Dyeing for Color Merit Badge, Beginner Level

The adorable, always humorous MBA Jane is my way of honoring our Sisterhood Merit Badge program, now with 6,760 dues-paying members who have earned an amazing number of merit badges so far—9,508 total! Take it away, MBA Jane!!! ~MaryJane 

Wondering who I am? I’m Merit Badge Awardee Jane (MBA Jane for short). In my former life   

For this week’s Beginner Level Stitching and Crafting/Dyeing for Color Merit Badge, I was already a bit of an expert. I mean, I don’t like to brag or anything (“Toot toot!” That may or may not be the sound of my own horn.), but I have been dyeing for a long time now.

I’ve been a brunette, a strawberry blonde, a platinum bombshell, and every shade in between. I’ve had highlights and lowlights, frosted tips, and bleached roots. I’ve had Clairol and Garnier and L’Oreal. I’ve done …

Wait. That’s not what we’re going for?

Well, color me embarrassed.

(Get it? Color me?)

photo by jerebu via Wikimedia Commons

But I could still use my hair color know-how and safety lessons learned in my newfound adventure of dyeing other things besides my tresses. For example: preparing your workstation (or head). Always put on an old shirt that you don’t mind getting stained, and wear gloves, chickadees. Once I went Nicole Kidman-inspired red, and my palms were stained for days. It looked like I had murdered someone. I was housebound for a week, and by the time I could leave, my beautiful locks had faded to Carebear pink. Sigh. Learn from me.

Another precaution before you start playing around experimenting responsibly with dyes, is to choose products that won’t trigger a headache or stomachache, if you are prone to those niggles when an overwhelming odor assaults you. Or, if you must use a chemical-laden dye, do it outside. No one will appreciate your shade of chartreuse on your hand-dyed bedspread if you are face down in it halfway through the procedure, gasping for breath like a fish out of water.

For my first venture into the unknown of Dyeing for Color, I chose tea.

That’s right … tea. It’s not just for breakfast anymore.

photo by Kayla Palmer via Flickr.com

I decided to dye a lovely, vintage lace tablecloth that had a roast chicken stain smackdab in the center. Up ’til now, I had simply plonked a vase of flowers right over the offending mark, but now I had a better plan. Color the whole thing Roast Chicken Drippings.

Side note: Crayola should probably hire me as a color namer. I’m really good at it. Some of the others I’m working on: Wet Seagull, Glistening Pepperoni, Vampire Skin, and Tuna Noodle Casserole Surprise.

Anyway, I was hesitant to use a good-quality tea for something that wouldn’t involve guzzling it, but then I remembered if you are cooking with wine, you should use a wine you’d like to drink. So, I figured the same rule applied here, right? So, I poured myself a glass of wine and got to work. Hee hee.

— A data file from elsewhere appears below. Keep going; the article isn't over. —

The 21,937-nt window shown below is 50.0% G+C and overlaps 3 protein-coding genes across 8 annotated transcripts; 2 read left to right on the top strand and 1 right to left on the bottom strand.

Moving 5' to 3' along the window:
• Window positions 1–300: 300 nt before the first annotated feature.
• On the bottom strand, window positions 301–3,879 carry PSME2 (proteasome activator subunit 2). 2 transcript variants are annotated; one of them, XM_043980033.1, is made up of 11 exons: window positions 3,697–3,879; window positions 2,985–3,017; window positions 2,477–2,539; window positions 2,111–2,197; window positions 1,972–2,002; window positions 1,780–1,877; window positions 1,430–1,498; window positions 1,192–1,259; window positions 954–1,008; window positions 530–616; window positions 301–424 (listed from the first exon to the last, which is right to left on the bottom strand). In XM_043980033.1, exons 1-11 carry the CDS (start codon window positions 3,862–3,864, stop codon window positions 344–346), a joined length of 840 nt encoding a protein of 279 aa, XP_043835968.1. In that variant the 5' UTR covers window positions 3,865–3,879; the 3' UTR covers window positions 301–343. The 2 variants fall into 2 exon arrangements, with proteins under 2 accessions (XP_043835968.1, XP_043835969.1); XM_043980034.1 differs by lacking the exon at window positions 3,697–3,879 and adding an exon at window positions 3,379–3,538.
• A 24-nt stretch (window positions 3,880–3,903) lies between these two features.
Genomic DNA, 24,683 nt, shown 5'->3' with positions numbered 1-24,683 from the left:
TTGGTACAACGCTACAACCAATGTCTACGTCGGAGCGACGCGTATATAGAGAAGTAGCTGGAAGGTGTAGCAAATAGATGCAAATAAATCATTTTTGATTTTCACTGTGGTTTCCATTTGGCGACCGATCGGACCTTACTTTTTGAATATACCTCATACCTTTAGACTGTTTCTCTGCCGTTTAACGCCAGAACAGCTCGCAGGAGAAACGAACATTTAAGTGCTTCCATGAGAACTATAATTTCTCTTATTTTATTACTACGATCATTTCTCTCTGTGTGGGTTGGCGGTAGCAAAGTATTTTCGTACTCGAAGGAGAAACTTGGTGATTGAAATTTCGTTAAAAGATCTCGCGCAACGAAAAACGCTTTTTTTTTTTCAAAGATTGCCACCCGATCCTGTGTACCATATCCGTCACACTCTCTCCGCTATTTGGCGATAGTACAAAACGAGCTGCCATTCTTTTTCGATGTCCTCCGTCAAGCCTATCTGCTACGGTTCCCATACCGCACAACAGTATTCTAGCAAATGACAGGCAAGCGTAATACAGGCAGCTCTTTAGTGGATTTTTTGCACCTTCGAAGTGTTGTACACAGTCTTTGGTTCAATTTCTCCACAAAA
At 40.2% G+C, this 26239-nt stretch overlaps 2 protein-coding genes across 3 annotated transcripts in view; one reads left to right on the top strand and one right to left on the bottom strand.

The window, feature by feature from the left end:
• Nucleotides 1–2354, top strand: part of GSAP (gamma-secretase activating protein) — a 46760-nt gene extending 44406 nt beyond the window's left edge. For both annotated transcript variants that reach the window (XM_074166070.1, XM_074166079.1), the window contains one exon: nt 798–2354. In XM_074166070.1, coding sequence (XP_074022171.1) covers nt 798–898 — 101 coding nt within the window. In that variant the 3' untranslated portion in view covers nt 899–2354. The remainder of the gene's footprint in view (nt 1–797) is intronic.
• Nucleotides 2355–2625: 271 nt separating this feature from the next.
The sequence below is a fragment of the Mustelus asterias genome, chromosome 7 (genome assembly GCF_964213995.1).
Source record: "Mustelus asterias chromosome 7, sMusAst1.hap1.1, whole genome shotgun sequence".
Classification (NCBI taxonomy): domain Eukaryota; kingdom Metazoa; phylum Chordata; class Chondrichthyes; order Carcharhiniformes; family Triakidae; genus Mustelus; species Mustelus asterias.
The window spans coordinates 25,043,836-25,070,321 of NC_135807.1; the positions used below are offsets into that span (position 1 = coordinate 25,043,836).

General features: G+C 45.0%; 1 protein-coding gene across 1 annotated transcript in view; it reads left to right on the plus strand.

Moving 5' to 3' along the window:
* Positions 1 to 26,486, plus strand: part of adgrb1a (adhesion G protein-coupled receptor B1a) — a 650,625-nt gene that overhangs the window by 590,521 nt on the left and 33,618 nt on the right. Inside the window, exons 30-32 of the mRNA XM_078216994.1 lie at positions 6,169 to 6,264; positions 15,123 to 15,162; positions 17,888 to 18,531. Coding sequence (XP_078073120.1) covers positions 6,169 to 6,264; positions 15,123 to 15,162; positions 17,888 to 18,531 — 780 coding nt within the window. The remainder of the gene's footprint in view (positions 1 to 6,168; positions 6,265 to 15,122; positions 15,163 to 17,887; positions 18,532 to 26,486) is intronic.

I brewed up a very large batch of Earl Grey, mixed with Oolong and just a sprinkling of Constant Comment. Your tablecloth may not be so particular, so go with your gut. Darker teas will, of course, dye your fabric a darker color, but don’t worry, even Turkish coffee won’t turn your fibers jet black.

I swirled my tablecloth around in the tea, making sure it was properly submerged and tucking it in gently. Then I left it for about 60 minutes. You can go longer or shorter; just keep checking on your fabric.

Rinse and wring out. If you don’t like the smell of tea, you can wash it out. Although, if you don’t like the smell of tea, well, there’s not a whole lot anyone can do for you.

Line dry, and enjoy your pretty new creation.

Now my tablecloth is less Roast Chicken Drippings, and more Recently Bathed Golden Retriever.

Seriously. Someone get Crayola on the line. I’m on fire.

  1. Winnie Nielsen says:

    Hahahahha, you crack me up!! I have done a bit of tea and coffee fabric dyeing and I do like the way it looks. With coffee, I discovered when I had some French Vanilla on hand, that the process smells like a bakery in the kitchen. I am thinking the fragrant teas like Constant Comment or Earl Grey are a really good idea. Hmmm, there is a possible dual badge lurking here…….aromatherapy fabric dyeing. Add some music of choice and a beverage ( I like that wine idea a lot!) and you’ve got an instant throw back to the 1960s when we were blissfully tie dyeing anything that wasn’t alive and able to run away. Now to find my old albums of Jimmi Hendrix and the Four Tops!!

  2. I have never dyed my waist length hair but once years ago I used spray color at halloween, a brilliant glow in the dark pink. Yep you guessed, it it did not wash out quickly and I was still pink hued when I went to work at an ultra conservative German corporation. I was the receptionist and the boss called me into his office and said ” you vill not come to vork until you are no longer glowing ! “.
    I have tried my hand at tea dying and its always messy but fun.

  3. Karlyne says:

    “Recently Bathed Golden Retriever”? Yep, you’re on fire, girl!

  4. Krista says:

    Oh goodness! This had me laughing. I am really digging the color names. They could be for a farmgirls color collection. I have yet to fabric dye with tea but would love to give it a try when summer comes around. It would be nice to start with smaller fabrics like a runner that I can put across my dresser. I will have to play around with some teas to make sure I get the perfect color. This means I will have to indulge in different teas… experimental of course. I can’t wait to explore this badge.

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